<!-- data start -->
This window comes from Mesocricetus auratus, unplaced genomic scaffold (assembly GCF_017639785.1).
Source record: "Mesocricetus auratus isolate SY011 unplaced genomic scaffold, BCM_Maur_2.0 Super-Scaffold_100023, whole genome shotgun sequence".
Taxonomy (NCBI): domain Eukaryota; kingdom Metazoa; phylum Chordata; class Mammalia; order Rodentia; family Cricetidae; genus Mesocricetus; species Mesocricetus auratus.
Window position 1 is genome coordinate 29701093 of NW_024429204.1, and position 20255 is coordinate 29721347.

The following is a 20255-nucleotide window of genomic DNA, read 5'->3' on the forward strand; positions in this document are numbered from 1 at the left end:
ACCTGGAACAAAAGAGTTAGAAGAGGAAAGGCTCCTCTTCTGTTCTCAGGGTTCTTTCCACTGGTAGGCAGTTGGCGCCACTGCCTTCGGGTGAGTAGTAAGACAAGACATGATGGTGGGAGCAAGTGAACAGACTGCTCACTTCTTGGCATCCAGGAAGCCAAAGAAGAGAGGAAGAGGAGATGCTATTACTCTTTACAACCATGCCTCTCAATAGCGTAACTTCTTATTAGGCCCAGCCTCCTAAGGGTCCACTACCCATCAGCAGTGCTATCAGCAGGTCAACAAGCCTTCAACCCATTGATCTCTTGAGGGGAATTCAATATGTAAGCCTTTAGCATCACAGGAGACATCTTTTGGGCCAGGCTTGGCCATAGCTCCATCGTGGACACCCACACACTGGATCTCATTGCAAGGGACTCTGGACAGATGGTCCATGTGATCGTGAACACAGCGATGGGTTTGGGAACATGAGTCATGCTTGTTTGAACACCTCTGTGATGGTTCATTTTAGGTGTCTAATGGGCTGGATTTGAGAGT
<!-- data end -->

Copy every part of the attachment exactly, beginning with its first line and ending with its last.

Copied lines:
This window comes from Mesocricetus auratus, unplaced genomic scaffold (assembly GCF_017639785.1).
Source record: "Mesocricetus auratus isolate SY011 unplaced genomic scaffold, BCM_Maur_2.0 Super-Scaffold_100023, whole genome shotgun sequence".
Taxonomy (NCBI): domain Eukaryota; kingdom Metazoa; phylum Chordata; class Mammalia; order Rodentia; family Cricetidae; genus Mesocricetus; species Mesocricetus auratus.
Window position 1 is genome coordinate 29701093 of NW_024429204.1, and position 20255 is coordinate 29721347.

The following is a 20255-nucleotide window of genomic DNA, read 5'->3' on the forward strand; positions in this document are numbered from 1 at the left end:
ACCTGGAACAAAAGAGTTAGAAGAGGAAAGGCTCCTCTTCTGTTCTCAGGGTTCTTTCCACTGGTAGGCAGTTGGCGCCACTGCCTTCGGGTGAGTAGTAAGACAAGACATGATGGTGGGAGCAAGTGAACAGACTGCTCACTTCTTGGCATCCAGGAAGCCAAAGAAGAGAGGAAGAGGAGATGCTATTACTCTTTACAACCATGCCTCTCAATAGCGTAACTTCTTATTAGGCCCAGCCTCCTAAGGGTCCACTACCCATCAGCAGTGCTATCAGCAGGTCAACAAGCCTTCAACCCATTGATCTCTTGAGGGGAATTCAATATGTAAGCCTTTAGCATCACAGGAGACATCTTTTGGGCCAGGCTTGGCCATAGCTCCATCGTGGACACCCACACACTGGATCTCATTGCAAGGGACTCTGGACAGATGGTCCATGTGATCGTGAACACAGCGATGGGTTTGGGAACATGAGTCATGCTTGTTTGAACACCTCTGTGATGGTTCATTTTAGGTGTCTAATGGGCTGGATTTGAGAGT